Fed Officials Were Split Over June Rate Pause, Minutes Show

Fed Officials Were Split Over June Rate Pause, Minutes Show

Federal Reserve officials were unanimous in their decision to raise interest rates earlier in the month, but were divided on whether further hikes would be needed to bring inflation under control, according to the latest Fed minutes released on Wednesday session emerges.

The Fed voted on May 3 to raise interest rates by a quarter point to a range of 5 to 5.25 percent. This is the tenth straight hike since the central bank began its campaign to curb inflation last year. Although officials left the door open for more rate hikes, the minutes make it clear that “several” policymakers were leaning towards pause.

“Several participants noted that further tightening of policy after this meeting may not be necessary if the economy develops in line with its current prospects,” the minutes read.

Still, some officials believed that “at future meetings, additional monetary tightening would likely be warranted” as progress towards returning inflation to the central bank’s 2 percent target could remain “unacceptably slow”.

Policymakers believed that the Fed’s actions over the past year had contributed significantly to the tightening of financing conditions and noted that the labor market was beginning to ease. However, they agreed that the labor market is still too hot given the sharp pick-up in job growth and an unemployment rate close to historically low levels.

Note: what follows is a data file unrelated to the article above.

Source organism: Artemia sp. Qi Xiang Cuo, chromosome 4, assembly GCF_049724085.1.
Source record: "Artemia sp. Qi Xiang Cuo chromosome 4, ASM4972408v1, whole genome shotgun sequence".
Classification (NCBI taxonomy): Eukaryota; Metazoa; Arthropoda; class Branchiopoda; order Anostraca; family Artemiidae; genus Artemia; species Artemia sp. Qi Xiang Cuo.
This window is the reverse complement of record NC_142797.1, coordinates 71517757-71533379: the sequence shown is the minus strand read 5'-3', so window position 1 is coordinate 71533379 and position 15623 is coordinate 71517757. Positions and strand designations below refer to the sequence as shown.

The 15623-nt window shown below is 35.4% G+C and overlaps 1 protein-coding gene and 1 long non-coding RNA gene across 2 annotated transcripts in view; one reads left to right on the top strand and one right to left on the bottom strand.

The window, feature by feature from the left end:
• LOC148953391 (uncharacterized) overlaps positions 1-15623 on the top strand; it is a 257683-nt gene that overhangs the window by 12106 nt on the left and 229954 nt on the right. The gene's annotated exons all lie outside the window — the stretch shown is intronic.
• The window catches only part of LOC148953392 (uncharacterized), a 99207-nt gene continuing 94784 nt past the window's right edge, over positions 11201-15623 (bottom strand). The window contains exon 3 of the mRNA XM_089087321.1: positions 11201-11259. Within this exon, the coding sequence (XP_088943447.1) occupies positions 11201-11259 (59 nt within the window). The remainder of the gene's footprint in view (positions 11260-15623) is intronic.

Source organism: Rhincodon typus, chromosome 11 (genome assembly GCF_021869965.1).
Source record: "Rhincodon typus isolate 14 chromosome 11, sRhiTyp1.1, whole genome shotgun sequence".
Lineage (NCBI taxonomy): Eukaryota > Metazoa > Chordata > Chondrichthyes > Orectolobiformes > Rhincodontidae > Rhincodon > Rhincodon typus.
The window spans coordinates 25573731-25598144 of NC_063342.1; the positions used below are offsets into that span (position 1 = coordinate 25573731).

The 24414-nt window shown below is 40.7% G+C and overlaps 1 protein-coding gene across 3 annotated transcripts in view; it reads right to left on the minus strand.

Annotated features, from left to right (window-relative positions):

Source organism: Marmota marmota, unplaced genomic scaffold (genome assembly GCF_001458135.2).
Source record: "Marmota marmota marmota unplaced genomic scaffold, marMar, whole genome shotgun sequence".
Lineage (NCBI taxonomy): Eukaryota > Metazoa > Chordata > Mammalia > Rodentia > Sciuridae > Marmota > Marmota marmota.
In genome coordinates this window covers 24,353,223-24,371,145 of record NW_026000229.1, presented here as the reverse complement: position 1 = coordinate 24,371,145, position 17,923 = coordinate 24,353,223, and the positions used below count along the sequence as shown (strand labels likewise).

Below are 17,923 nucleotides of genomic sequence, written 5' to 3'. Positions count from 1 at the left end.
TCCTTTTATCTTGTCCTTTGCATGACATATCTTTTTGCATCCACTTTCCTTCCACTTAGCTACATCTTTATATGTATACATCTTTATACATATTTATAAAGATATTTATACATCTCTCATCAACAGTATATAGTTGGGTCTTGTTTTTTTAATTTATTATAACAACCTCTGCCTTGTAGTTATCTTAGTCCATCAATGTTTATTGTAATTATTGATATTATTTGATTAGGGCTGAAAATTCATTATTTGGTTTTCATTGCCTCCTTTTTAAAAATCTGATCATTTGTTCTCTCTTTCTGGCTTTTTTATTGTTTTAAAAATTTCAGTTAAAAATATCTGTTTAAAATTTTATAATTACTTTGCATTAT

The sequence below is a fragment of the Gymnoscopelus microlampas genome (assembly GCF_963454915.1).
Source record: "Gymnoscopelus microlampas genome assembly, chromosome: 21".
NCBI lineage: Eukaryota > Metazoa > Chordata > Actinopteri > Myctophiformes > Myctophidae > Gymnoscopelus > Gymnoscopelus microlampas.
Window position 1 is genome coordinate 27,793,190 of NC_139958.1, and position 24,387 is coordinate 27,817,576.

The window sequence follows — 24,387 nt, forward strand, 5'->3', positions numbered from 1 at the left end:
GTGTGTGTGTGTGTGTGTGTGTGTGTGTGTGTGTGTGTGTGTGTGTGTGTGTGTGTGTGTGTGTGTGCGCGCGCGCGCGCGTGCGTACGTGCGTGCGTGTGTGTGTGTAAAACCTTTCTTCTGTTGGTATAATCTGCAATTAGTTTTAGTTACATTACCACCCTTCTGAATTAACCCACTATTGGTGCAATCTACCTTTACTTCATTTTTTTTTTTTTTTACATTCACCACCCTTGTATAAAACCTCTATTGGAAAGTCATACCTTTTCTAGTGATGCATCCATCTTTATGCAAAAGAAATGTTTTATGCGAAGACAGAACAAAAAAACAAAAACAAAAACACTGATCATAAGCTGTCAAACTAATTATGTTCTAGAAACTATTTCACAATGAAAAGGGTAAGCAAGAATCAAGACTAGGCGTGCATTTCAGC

Officials also agreed that inflation was “unacceptably high”. Although price hikes have shown signs of slowing in recent months, the decline has been slower than officials expected, and officials feared consumer spending could remain strong and keep inflation high. However, some pointed out that tighter credit conditions could slow household spending and business investment.

Fed officials believed the US banking system was “solid and resilient” after the collapses of Silicon Valley Bank and Signature Bank this year caused turmoil in the banking sector. Despite noting that banks might cut lending, policymakers said it was too early to predict how big the impact of the credit crunch might be on the broader economy.

One cause for concern for policymakers has been the risky scramble over the country’s debt ceiling, which limits how much money the United States can borrow. If the cap is not raised by June 1, the Treasury Department could be unable to pay all of its bills on time, resulting in a default. Many officials said it was “essential that the debt ceiling is raised in a timely manner” to avoid the risk of severely damaging the economy and shaking financial markets.

The central bank’s next move remains uncertain as policymakers continue to leave their options open ahead of their June meeting.

“Whether we should hike or skip rates at the June meeting will depend on how the data comes in over the next three weeks,” Federal Reserve Governor Christopher Waller said in a speech on Wednesday.

Minneapolis Fed President Neel Kashkari said in an interview with the Wall Street Journal last week that at the June 13-14 meeting he could make a case for keeping interest rates stable to give policymakers more time to give an estimate of the development of the economy.

“I’m open to the idea that we can slow down a bit from here,” he said.

Officials have reiterated they will continue to monitor incoming data before making a decision. On Friday, the Commerce Department will release a new reading of the Personal Consumption Spending Index, the Fed’s preferred measure of inflation. Early next month, the federal government will also release new data on May employment growth.